Here at home I have been busy with some garden tasks even in the cold weather. I finished pruning the Concord grapes and the red raspberries. Arlene is making plans to start the early garden seeds inside even before the outside soil is thawed. As individuals and groups we nurture and ready the gardens for a future harvest. In local settings and around the world we also choose a different way of relating to the crises and enemies that we face. If justice and peace are to prevail, it is essential that common people, in little ways, take the steps that restrain empires and economic powers and redirect them and each other to the sustainable Way that God intends.

Remember that I am open to invitations to speak and act with you. Write or call 260-982-2971. Blessings of peace to you!

Cliff Kindy

Thursday, February 07, 2008

Turkey Bombs Kurdish Villages with US Support

Dear Friends, Family and All Good People,

The bombing has continued two days this week and CPT is being expelled from the country on Sunday, three days from now, with little chance to intervene on behalf of the Kurdish villagers. This article by my teammate Anita David from Chicago is a helpful explanation of the complex affair. Read and respond.

Peace to this world!

“When there is a promise, there is a tragedy.”

The tilled fields are small and the stands of undersized trees infrequent. The compressed tonal range of the scene falls between straw and the gray green of lichen. In the distance, the snow-dusted Qandil Mountains are the rawest element in this land. They form the border between Iraq and Turkey and are rendered irrelevant by Turkish fighter planes flying over them to drop bombs on villages there. 235 kilometers separate 34 mountain villages bombed in the Suleimaniya Governorate of Kurdistan from Kirkuk, the disputed oil rich region, where a referendum was to have taken place by December 31, 2007. It has been put off for six months.

“If you want to know if there is a direct line to Article 140, yes. There is!” Sitting in his office, the mayor of Rania, a temporary home to families displaced by the bombing, was emphatic in his assessment. He did not raise the issue of Article 140. Asked about the distance between the two locations, that was his response. Almost anyone in Kurdistan will say the same.

A complexity of relationships, going back in time, result in death, displacement, loss and hardship for both sides.

The Turkish government insists its only intention is to rid the mountains of PKK (Kurdistan Workers Party). In 1984, PKK began its armed struggle to create an independent Kurdish state within Turkey. More than 37,000 people died, and thousands of Kurdish villages in Turkey were destroyed since that time. Recently, PKK attacked Turkish soldiers, killing 13 on October 7 and another 12 on October 21. In the October 21 attack, seven Turkish soldiers were captured and later released. The Turkish government accused PKK of responsibility in two October attacks on Turkish civilians. PKK has a standing request for dialogue with Turkey, first forwarded in 1994 and reiterated this November. If the Turkish government will agree to their six requirements, they will lay down their weapons. Thus far the Turkish government has refused to talk.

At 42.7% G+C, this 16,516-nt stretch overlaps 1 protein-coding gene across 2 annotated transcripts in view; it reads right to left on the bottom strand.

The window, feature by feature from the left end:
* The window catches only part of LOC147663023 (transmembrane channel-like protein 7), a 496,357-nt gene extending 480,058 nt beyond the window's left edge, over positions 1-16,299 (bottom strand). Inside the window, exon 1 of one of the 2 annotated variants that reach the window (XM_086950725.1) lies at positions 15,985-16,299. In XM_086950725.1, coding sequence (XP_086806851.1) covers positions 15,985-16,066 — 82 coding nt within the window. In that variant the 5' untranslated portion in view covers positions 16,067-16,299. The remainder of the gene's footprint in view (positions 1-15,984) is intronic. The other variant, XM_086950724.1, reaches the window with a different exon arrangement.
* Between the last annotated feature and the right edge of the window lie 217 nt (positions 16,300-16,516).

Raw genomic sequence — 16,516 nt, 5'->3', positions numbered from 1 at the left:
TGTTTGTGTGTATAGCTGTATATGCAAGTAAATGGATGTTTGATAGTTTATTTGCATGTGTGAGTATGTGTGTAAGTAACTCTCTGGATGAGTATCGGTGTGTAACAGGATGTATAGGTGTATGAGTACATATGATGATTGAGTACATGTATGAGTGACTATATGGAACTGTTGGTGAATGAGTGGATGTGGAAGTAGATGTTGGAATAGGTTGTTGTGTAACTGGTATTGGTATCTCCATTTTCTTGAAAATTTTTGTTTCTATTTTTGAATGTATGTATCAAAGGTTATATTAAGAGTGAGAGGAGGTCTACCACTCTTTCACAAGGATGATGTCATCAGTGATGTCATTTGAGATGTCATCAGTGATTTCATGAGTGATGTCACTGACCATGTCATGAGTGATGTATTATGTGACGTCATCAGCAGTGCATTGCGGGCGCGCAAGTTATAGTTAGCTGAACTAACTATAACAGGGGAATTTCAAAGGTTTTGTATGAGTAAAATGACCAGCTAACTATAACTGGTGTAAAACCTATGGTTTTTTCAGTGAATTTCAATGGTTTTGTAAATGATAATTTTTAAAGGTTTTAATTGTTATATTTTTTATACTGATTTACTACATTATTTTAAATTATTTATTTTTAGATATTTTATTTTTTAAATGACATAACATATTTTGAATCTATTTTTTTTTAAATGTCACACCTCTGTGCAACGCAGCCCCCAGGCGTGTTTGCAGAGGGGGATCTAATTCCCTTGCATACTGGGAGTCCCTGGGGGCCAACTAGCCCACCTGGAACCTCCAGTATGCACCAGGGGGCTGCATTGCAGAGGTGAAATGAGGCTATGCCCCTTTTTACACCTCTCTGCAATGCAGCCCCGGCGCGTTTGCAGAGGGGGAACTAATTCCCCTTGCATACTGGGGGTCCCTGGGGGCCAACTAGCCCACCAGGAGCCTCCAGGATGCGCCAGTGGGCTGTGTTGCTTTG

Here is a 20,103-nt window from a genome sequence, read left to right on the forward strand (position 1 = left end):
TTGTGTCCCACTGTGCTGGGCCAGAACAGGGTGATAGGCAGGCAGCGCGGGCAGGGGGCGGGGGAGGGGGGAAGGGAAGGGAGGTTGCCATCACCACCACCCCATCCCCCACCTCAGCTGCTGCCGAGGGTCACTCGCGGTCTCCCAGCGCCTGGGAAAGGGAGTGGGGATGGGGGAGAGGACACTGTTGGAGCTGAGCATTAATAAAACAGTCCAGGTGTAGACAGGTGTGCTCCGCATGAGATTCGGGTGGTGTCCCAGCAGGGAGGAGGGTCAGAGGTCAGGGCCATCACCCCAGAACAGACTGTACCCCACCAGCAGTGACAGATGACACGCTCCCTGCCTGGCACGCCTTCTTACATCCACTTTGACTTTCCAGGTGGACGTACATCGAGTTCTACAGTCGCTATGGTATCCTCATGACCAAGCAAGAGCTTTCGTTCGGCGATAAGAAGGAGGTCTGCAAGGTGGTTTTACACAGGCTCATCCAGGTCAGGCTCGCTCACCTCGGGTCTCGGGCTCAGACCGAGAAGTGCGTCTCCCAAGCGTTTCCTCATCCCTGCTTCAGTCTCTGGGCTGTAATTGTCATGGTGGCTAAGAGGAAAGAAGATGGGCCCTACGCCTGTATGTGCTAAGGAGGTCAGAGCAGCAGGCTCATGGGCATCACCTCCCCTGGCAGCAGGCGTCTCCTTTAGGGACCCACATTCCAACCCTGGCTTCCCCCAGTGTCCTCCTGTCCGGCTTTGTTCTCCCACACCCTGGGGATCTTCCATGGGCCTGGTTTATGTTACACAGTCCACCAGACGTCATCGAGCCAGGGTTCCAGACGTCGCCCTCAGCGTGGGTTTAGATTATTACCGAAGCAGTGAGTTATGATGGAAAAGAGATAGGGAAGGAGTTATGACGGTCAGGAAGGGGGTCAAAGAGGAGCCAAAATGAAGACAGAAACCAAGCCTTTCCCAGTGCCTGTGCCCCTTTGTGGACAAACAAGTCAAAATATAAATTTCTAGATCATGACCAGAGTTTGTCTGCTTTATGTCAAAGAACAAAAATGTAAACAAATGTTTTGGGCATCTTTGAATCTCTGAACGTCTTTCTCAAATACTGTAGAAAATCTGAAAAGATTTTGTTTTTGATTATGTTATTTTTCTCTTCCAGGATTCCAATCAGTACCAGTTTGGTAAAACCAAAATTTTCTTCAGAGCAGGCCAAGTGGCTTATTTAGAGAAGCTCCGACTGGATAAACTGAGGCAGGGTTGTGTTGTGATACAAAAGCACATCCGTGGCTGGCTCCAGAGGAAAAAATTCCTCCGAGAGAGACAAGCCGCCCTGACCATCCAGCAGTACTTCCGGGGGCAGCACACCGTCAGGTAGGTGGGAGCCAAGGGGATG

Even dead, Saddam Hussein continues to affect Kurdish lives. In the 1975 Algiers Accord, Saddam agreed to allow Iran to attack Iranian Kurdish fighters within Iraqi territory. In the Istanbul Agreement, he agreed to attacks by Turkey on PKK bases inside Iraq. Turkey’s recent attacks are over 40 kilometers within Iraq’s borders. There are five Turkish outposts in Iraq. The Kurdish Regional Government (KRG) is in contact with the outposts. Turkey notifies KRG Peshmirga when they might carry out an operation. The Peshmirga talk with police or local Peshmirga leaders who notify citizens there might be activity. These arrangements extend to Iran. Before the July 18, 2007 shelling, Iran dropped leaflets in areas where it pursued PJAK (sister organization to the PKK) along its border with Iraq. PKK notifies villagers when it learns of possible attacks in an area. People leave and then return to what remains of their homes and former lives. The attack becomes another mark in a history enveloped by memory.